In a groundbreaking study about the impact of media portrayals of mental illness and addiction, Johns Hopkins researchers, Emma McGinty and colleagues, have found that the majority of individuals with a mental illness or addiction are portrayed in a negative light. In contrast, few news stories, films or television programs, portray individuals who have undergone successful treatment for these conditions. Additional studies have shown that the media wields a powerful influence over how society sees and treats these individuals, so that negative portrayals tend to add to widespread stigma and discrimination.
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National surveys show that many Americans do not wish to work with, or live near, someone with addiction or mental illness. Over half believe that those with an addiction or schizophrenia, are likely to be violent towards others.
An important study published in the American Journal of Psychiatry in 2010 showed that between 1996 and 2006, despite many awareness campaigns, stigma has not decreased. In fact, the percentage of people who thought alcohol dependence was related to ‘bad character’, increased significantly (from 49% to 56%).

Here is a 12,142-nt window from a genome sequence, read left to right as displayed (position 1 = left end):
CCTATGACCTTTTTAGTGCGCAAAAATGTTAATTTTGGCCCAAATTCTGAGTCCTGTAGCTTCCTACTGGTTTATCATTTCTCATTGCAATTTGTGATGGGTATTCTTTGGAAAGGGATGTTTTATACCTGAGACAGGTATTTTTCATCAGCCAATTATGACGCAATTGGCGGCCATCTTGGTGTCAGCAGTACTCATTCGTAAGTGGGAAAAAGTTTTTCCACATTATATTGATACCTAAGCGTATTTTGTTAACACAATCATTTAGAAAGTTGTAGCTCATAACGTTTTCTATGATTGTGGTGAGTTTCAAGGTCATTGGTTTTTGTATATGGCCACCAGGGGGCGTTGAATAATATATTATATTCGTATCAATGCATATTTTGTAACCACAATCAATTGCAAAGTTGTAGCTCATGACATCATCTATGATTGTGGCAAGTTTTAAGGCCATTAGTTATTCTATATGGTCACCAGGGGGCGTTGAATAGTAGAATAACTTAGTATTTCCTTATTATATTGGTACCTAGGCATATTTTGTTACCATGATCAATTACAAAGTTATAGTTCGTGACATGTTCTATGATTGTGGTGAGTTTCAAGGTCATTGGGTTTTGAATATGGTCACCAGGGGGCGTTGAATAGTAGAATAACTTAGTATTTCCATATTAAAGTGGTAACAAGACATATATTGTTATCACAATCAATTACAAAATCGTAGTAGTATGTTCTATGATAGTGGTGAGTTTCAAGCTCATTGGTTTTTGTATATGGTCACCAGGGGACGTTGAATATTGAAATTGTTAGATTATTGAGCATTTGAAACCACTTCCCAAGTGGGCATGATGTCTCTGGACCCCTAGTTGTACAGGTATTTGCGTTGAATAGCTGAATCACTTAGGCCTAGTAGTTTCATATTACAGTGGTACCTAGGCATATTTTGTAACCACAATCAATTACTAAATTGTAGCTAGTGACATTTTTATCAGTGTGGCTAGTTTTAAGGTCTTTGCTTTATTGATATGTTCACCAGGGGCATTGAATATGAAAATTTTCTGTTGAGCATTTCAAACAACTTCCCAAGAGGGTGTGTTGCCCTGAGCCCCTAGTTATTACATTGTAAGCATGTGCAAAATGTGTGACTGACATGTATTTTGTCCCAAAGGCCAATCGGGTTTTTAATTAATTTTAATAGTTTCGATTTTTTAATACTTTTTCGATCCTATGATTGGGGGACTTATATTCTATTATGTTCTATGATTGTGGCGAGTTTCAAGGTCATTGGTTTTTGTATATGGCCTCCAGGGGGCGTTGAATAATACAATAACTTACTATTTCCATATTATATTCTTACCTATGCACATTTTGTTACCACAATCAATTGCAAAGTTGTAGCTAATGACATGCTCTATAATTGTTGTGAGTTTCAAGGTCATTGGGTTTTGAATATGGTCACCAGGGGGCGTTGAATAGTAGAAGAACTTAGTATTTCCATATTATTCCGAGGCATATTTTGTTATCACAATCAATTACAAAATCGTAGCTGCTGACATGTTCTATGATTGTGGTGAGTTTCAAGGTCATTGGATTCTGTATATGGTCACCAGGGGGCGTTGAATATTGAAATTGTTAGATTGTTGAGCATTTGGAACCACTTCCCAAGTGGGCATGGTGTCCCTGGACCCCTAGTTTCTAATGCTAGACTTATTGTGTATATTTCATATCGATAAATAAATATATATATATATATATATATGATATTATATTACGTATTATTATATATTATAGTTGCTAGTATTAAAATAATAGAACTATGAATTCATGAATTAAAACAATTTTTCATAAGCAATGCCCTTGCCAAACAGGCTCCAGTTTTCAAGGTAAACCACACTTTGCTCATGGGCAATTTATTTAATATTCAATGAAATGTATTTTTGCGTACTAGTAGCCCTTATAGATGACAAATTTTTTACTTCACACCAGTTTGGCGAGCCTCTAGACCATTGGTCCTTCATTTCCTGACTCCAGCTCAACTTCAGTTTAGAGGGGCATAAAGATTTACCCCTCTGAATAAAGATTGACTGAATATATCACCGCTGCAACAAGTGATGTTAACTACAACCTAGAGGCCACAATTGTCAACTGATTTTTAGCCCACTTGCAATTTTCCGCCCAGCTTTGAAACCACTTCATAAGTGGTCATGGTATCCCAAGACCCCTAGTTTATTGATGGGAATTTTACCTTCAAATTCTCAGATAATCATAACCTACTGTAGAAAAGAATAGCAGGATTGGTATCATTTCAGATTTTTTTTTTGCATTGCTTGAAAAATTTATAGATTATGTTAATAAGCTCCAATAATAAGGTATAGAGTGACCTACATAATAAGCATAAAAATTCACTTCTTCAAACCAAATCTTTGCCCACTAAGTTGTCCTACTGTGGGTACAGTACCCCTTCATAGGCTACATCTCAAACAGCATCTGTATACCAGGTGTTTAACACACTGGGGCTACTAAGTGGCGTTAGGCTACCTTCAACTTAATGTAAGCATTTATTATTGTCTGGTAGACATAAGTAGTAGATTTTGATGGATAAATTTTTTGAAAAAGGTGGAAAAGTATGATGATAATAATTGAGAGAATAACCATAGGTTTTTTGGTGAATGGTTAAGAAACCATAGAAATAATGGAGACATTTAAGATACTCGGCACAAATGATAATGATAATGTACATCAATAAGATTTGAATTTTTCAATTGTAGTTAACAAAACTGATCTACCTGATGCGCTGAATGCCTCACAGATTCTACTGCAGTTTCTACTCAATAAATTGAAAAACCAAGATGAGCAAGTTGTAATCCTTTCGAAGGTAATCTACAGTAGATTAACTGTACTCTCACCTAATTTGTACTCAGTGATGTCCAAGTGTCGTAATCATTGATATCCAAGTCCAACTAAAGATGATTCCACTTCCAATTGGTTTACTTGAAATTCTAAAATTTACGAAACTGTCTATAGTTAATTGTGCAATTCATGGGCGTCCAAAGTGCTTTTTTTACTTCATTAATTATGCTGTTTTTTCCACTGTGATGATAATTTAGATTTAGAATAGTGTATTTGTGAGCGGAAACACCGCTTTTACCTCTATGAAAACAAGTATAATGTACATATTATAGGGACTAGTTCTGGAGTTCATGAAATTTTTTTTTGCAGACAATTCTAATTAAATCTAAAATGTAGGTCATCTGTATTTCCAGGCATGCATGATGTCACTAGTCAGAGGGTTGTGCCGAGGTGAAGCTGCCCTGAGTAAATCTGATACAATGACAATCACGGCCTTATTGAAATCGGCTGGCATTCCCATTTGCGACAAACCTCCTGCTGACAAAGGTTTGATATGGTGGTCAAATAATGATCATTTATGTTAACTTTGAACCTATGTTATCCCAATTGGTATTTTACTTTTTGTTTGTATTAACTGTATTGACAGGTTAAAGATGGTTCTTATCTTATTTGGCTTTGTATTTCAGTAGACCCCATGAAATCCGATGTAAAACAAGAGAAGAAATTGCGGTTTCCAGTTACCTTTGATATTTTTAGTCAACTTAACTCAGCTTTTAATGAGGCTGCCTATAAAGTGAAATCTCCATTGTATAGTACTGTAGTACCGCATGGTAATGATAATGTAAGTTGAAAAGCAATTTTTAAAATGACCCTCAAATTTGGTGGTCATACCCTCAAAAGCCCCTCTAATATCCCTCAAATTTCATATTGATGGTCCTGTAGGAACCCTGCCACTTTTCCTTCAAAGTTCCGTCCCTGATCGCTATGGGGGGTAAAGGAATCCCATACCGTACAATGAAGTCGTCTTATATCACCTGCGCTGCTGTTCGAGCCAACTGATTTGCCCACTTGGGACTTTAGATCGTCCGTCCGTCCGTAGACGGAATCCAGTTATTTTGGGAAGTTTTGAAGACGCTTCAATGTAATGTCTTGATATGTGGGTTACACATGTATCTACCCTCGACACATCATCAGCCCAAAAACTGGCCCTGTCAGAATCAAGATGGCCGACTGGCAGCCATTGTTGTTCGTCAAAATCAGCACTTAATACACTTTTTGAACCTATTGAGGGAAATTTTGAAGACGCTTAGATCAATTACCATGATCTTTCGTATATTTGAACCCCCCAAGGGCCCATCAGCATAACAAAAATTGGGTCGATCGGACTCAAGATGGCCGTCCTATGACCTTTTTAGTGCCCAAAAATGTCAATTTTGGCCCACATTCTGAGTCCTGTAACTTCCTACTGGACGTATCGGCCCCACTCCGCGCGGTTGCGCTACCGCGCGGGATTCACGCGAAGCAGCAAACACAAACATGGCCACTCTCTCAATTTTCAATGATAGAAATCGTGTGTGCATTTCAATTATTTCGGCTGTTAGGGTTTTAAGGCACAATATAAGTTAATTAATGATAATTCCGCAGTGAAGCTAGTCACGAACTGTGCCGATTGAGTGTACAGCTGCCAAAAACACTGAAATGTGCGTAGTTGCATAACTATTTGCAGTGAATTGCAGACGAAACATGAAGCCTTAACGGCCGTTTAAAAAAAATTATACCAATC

Author, Anne M. Fletcher, argues that we need to focus more on success stories and less on negative hype. Fletcher’s fascinating book, Sober for Good, focuses on over 200 people who have successfully left alcoholism behind for an average period of 13 years. Meanwhile, groups like Faces and Voices of Recovery and the related Anonymous People/Many Faces1Voice movement are encouraging people to proudly ‘come out’ with their recovery stories. These groups are working hard to raise awareness of the fact that addiction and mental illness are often biologically based and that these conditions can be successfully treated. Many people have received treatment and gone on to have rich, satisfying lives; we should not allow the media to tarnish the truth.
photo credit: Unsplash – Joshua Earle